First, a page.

Alexandria, Va. For all his taunts, jeers and bombast, Zacarias Moussaoui did not get the last word.
When Moussaoui was formally sentenced Thursday for his role as a Sept. 11, 2001, conspirator, U.S. District Judge Leonie M. Brinkema had the final say.
"You came here to be a martyr, and to die in a great big bang of glory," the judge told him. "But to paraphrase the poet T.S. Eliot, instead you will die with a whimper. The rest of your life you will spend in prison."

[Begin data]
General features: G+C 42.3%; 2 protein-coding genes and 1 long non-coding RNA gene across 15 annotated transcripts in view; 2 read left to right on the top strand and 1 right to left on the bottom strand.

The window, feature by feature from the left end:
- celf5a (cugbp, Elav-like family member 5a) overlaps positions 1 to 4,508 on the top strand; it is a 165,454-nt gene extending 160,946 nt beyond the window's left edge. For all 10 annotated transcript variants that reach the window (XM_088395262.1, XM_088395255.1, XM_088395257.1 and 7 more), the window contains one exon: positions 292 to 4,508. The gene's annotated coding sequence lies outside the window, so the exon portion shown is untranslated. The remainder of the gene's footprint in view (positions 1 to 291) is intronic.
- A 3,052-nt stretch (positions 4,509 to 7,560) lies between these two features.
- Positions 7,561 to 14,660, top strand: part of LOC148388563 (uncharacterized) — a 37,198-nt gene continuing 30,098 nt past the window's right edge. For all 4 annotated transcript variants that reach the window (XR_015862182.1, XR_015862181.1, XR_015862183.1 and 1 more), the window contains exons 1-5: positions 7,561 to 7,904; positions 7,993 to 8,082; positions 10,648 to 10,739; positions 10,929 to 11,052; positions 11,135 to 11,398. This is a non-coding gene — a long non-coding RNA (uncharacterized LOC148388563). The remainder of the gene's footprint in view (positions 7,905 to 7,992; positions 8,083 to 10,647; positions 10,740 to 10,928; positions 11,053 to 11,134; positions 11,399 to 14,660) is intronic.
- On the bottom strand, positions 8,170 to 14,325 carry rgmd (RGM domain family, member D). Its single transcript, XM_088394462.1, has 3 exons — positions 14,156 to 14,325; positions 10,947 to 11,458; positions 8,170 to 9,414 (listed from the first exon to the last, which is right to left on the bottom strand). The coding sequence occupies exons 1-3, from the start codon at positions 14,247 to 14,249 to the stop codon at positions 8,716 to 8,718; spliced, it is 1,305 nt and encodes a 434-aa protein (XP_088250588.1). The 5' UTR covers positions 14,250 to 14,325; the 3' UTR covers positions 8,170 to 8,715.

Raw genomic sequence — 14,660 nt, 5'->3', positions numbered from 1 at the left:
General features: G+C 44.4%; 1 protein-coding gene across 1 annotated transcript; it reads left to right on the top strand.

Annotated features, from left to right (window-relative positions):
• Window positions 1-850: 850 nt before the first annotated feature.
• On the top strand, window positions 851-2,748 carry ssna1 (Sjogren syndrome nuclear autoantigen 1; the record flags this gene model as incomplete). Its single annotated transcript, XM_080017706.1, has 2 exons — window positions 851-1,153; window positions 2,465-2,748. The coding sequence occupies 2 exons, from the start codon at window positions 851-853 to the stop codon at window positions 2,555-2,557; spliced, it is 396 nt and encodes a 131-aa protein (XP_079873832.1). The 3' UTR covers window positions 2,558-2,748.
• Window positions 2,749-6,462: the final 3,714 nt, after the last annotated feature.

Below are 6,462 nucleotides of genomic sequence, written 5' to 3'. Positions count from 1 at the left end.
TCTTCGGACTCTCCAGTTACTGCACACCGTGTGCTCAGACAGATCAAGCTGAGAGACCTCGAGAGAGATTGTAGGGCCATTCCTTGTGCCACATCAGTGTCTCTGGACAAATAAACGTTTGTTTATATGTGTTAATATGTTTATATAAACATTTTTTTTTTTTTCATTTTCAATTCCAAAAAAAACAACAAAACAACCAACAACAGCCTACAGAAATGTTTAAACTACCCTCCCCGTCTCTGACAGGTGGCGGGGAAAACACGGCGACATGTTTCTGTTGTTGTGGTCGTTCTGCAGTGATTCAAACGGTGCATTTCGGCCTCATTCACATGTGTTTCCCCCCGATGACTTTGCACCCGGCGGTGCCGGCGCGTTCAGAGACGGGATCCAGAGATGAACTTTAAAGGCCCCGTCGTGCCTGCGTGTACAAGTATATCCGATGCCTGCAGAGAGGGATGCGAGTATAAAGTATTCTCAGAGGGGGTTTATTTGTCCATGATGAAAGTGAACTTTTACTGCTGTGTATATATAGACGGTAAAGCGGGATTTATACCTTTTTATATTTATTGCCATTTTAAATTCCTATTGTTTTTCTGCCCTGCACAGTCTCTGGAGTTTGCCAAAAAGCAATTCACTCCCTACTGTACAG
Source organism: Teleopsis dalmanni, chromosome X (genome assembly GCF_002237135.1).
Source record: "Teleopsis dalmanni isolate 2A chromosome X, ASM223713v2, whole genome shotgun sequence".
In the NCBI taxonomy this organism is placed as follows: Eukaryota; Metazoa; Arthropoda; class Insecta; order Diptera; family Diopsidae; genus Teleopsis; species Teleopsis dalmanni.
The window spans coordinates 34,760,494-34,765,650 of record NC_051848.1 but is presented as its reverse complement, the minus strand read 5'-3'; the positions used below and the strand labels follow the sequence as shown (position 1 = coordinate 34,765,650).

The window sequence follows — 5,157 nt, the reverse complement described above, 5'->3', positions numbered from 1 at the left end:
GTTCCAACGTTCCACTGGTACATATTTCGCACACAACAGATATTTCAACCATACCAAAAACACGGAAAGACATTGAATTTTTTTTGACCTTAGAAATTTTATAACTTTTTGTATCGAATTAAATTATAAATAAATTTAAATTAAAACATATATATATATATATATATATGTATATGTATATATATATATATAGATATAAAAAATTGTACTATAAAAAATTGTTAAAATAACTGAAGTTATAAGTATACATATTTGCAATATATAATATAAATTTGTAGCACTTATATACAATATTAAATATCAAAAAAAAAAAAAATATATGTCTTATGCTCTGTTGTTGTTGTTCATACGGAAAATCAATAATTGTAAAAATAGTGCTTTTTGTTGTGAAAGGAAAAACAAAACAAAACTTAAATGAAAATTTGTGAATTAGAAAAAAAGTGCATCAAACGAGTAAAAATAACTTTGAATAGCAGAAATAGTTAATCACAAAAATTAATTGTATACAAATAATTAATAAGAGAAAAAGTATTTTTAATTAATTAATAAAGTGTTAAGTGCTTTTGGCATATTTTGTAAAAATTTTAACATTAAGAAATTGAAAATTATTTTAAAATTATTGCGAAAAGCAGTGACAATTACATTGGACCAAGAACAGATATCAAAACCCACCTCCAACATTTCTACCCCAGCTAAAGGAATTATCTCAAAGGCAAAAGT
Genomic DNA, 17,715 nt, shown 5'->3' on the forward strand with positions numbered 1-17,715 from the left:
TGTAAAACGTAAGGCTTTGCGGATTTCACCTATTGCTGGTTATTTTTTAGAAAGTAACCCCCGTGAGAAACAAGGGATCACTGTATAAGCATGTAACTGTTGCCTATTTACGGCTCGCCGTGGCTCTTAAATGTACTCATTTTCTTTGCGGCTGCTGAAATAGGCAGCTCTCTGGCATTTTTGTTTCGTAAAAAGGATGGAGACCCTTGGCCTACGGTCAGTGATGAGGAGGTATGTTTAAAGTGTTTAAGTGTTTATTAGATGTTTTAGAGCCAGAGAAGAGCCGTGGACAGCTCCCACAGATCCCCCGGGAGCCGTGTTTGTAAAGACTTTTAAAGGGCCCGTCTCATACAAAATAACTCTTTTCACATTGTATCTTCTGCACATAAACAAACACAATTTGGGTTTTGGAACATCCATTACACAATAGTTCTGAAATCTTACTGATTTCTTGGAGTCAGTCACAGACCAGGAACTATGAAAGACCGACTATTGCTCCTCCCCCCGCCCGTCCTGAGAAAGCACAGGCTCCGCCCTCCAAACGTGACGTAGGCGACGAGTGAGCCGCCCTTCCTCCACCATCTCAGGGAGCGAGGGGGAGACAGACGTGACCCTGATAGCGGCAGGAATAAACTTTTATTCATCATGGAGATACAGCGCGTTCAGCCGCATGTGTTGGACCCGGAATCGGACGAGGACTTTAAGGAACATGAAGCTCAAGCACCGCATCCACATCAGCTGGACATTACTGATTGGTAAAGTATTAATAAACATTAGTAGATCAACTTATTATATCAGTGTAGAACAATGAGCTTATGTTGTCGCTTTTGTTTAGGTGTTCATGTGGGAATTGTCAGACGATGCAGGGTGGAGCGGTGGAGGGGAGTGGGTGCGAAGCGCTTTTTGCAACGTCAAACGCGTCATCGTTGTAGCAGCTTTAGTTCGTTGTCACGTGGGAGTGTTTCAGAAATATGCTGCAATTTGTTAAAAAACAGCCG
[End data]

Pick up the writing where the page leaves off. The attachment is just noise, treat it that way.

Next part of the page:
Moussaoui tossed out some last-minute epithets as he was led away. He said he would be "liberated" before President Bush left office. He said that he was a "soldier of God" and that the United States "is an army of Satan."
He likely will live out his days at Supermax, the federal prison in Florence, Colo. Now 37, the French Moroccan could live another 30 or 40 years, according to experts who testified at his trial.
On Wednesday, a federal jury of nine men and three women voted to spare his life instead of ordering his execution.
Moussaoui, who has spent 4 1/2 years in custody, was arrested three weeks before the 9-11 attacks. He has said he was sent to the United States to learn how to fly, and that his mission was to pilot a plane into the White House.